Working from home might not benefit the planet the way we think

Many of us have transitioned to working remotely in the past couple of years, which means we’re driving to and from an office less.

But has the shift to working from home led to a reduction in pollution?


What do you want to know

  • Working from home doesn’t benefit the environment as you might think
  • Using more energy at home counteracts the benefits
  • You can start energy-saving habits today that will help you in the long run

Let’s make one thing obvious right away: harmful emissions from cars contribute to polluting our atmosphere. More cars on the road means more pollutants in the air.

According to the Environmental Protection Agency, a typical passenger vehicle emits about 4.6 metric tons of carbon dioxide per year.

Besides carbon dioxide, cars also produce methane and nitrous oxide, which have a higher global warming potential than carbon dioxide.

So while driving less can help reduce this pollution, the things we do at home could outweigh the benefits.

(AP Photo)

No more holidays

Working from home helped reduce carbon dioxide emissions after the pandemic began, with a 5.4% decrease in 2020 according to NASA, but that was short-lived.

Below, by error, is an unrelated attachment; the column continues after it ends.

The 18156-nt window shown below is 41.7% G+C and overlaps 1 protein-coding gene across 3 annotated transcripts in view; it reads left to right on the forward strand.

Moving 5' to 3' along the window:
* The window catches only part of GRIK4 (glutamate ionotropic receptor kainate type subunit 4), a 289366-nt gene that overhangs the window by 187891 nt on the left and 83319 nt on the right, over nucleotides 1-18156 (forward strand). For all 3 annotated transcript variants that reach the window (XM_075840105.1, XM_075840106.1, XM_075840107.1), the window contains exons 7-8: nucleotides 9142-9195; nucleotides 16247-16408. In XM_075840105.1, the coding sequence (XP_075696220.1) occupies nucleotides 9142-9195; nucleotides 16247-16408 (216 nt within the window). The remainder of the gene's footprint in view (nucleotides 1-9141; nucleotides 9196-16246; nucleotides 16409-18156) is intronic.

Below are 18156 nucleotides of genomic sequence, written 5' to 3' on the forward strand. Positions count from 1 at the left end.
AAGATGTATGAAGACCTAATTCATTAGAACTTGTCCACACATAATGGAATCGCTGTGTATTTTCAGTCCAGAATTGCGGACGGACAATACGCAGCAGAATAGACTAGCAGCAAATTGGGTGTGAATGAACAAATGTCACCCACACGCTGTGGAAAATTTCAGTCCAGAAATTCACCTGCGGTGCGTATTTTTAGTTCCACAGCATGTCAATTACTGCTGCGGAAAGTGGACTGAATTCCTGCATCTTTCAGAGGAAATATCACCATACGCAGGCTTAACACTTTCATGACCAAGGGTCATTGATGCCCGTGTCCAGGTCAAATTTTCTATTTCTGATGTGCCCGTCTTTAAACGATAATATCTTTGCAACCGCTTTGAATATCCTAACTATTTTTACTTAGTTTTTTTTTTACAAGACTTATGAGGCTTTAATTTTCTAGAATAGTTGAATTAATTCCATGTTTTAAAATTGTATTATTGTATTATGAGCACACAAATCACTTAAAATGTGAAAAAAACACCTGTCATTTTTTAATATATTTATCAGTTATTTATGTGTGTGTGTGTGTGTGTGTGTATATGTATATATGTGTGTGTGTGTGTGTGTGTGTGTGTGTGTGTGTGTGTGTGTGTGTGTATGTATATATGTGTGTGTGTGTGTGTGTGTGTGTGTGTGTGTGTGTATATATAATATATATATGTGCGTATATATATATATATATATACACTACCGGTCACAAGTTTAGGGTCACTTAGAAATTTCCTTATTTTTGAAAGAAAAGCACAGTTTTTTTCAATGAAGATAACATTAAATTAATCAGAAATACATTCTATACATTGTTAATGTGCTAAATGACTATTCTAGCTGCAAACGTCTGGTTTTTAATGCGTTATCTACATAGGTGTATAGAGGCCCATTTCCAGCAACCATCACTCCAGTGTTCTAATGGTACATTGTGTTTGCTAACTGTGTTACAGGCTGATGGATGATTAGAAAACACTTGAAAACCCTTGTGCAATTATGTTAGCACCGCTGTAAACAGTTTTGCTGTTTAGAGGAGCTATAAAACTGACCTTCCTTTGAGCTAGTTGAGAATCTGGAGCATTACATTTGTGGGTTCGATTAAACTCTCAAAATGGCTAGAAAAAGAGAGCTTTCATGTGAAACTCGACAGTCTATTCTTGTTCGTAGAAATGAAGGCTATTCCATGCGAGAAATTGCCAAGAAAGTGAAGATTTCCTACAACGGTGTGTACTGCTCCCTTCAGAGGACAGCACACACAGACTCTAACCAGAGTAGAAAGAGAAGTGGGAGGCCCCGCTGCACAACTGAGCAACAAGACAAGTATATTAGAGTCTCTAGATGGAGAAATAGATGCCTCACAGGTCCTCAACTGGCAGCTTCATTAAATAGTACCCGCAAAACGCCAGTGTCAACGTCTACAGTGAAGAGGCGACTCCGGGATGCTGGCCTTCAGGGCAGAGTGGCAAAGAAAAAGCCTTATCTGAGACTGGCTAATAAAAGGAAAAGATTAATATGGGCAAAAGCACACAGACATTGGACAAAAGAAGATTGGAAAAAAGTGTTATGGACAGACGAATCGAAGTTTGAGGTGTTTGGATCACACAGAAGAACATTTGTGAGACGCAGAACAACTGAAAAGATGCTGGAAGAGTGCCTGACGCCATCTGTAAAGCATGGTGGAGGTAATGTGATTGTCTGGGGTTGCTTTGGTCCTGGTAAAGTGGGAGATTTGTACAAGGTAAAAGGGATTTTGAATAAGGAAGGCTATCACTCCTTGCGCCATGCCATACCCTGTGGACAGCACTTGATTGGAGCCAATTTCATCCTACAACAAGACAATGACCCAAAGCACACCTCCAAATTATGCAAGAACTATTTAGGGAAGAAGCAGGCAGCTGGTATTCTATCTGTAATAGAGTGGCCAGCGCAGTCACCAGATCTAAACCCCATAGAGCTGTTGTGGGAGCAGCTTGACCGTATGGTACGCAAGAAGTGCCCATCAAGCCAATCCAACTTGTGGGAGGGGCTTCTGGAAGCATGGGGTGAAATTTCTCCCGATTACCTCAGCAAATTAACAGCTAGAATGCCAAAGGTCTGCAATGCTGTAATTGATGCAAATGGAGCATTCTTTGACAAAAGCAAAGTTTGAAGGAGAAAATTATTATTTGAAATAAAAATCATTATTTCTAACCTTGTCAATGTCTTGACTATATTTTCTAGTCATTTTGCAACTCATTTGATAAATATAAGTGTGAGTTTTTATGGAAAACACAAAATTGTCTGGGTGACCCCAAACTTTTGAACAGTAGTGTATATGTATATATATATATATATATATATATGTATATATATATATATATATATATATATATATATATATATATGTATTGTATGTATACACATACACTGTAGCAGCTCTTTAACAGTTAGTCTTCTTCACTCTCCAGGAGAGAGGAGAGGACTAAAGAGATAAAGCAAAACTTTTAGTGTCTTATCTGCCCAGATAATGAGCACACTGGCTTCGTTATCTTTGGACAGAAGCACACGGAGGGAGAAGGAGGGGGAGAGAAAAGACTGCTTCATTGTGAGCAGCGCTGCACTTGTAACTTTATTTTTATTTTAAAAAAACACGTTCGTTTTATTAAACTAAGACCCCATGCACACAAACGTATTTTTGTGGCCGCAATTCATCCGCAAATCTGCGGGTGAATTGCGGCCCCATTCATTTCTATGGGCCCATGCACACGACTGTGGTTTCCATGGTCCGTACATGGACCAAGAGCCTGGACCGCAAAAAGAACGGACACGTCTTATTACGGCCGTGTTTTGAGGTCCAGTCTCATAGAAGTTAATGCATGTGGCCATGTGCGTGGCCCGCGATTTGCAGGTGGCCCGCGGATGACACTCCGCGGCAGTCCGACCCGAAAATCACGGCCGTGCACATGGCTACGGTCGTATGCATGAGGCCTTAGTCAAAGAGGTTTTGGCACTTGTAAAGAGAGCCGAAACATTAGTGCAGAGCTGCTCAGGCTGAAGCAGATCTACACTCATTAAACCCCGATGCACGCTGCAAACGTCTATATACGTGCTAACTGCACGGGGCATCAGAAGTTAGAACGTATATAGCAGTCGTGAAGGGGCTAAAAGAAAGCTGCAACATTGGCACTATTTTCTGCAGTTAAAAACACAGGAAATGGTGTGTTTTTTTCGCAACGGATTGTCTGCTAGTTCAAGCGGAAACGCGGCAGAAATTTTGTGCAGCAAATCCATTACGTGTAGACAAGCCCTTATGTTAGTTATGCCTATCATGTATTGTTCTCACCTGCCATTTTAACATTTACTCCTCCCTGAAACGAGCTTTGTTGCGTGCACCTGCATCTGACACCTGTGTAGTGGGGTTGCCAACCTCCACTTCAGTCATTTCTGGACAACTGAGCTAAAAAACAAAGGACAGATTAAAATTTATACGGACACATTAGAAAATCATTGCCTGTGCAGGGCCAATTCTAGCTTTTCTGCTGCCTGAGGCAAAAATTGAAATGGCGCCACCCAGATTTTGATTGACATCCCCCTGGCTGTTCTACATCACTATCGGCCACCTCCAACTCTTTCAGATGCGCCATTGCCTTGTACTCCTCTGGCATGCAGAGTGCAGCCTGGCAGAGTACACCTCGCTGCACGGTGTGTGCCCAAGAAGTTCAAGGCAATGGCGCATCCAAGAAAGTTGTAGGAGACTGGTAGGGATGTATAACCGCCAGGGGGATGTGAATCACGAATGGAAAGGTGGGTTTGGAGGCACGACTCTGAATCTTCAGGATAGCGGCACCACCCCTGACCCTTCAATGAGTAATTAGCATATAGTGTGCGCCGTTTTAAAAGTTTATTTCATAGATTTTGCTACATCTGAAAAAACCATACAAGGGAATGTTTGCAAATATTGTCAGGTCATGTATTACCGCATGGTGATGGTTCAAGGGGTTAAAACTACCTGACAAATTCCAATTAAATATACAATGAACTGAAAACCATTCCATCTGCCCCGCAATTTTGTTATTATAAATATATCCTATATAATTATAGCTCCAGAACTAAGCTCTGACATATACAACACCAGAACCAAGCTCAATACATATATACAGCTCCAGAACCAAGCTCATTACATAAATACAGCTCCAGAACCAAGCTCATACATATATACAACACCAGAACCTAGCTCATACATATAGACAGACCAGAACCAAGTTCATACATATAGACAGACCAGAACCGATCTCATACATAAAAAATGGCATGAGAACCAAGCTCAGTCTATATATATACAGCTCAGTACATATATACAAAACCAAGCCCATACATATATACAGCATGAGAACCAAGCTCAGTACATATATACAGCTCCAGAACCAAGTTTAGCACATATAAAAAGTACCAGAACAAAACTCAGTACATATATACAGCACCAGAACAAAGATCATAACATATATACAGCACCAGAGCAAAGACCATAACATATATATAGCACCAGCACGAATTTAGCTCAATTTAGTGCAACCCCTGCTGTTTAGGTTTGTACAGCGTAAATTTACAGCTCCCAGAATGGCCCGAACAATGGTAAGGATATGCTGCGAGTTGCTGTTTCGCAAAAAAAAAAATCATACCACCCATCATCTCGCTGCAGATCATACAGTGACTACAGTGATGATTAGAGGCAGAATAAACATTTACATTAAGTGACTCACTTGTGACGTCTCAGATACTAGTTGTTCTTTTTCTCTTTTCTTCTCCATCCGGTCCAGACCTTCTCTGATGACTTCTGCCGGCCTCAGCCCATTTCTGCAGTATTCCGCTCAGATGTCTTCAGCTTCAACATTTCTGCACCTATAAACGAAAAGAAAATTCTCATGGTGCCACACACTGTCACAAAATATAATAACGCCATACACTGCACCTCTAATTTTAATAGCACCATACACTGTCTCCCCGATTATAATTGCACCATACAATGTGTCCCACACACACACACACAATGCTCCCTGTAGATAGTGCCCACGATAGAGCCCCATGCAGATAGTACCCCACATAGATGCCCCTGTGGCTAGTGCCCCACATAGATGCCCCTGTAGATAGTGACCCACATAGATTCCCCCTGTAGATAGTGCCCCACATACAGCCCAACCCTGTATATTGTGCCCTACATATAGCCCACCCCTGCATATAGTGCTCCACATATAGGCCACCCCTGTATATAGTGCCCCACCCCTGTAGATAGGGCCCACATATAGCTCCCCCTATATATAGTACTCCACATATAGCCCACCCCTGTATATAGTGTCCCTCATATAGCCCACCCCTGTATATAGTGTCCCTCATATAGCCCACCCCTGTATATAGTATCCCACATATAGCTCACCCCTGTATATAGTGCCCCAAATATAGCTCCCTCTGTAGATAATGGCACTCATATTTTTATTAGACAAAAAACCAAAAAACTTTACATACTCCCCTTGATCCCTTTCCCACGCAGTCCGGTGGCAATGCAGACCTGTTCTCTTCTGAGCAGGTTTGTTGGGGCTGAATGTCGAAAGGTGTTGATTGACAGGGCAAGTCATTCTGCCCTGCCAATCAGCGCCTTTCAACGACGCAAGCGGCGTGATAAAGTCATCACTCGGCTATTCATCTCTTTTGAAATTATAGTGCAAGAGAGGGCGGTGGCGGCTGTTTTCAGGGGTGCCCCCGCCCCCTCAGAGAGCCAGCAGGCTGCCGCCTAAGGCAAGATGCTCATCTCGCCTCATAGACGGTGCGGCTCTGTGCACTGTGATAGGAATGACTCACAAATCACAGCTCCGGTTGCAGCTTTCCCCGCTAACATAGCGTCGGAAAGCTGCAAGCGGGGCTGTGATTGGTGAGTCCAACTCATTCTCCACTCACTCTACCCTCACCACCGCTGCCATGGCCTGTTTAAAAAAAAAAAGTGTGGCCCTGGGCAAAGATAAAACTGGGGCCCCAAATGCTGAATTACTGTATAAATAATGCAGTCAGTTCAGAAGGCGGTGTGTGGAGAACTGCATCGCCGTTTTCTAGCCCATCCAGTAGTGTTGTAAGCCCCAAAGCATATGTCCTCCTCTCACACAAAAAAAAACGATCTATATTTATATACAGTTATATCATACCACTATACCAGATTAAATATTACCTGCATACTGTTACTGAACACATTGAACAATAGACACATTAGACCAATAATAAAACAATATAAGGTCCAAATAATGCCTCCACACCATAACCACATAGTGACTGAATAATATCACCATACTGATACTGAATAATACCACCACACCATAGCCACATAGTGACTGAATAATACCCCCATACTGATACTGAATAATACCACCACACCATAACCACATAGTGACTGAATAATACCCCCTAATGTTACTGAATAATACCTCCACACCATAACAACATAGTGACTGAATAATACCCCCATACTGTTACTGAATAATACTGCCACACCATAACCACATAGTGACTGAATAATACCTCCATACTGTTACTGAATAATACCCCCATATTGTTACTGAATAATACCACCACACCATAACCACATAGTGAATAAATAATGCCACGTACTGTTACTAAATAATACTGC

Working from home means working from anywhere for many people, so we’ve canceled commuting, but started doing more travel.

People saw this as a great opportunity to explore more and fuel up their cars and hit the road, leading to emissions returning to near-normal levels in 2021.

More energy at home

Our impact on the electrical and digital world has also increased in our homes.

We turn on the lights more often and keep them on longer. We also use our gas and electric stoves more since we can cook more at home.

With work, we make more phone calls and send more energy-consuming emails. When an email travels the Internet, servers use electricity to temporarily store it before transmitting it.

Viewing an email and using a network connection to view the email also consumes electricity.

A typical year of email for a business user creates a carbon footprint of almost 300 pounds. It’s the same as driving 200 miles.

(File photo)

What can you do to help

So working from home hasn’t completely helped our environment, but you can make changes today that could help in the long run.

Remember to turn off any lights you aren’t using and try to use more natural light during the day.

Send fewer emails if you can. Not all emails need a response.

Above all, try to use your car less. Jumping on public transport or using a bicycle can help reduce carbon dioxide emissions. Not to mention that you will save gas.

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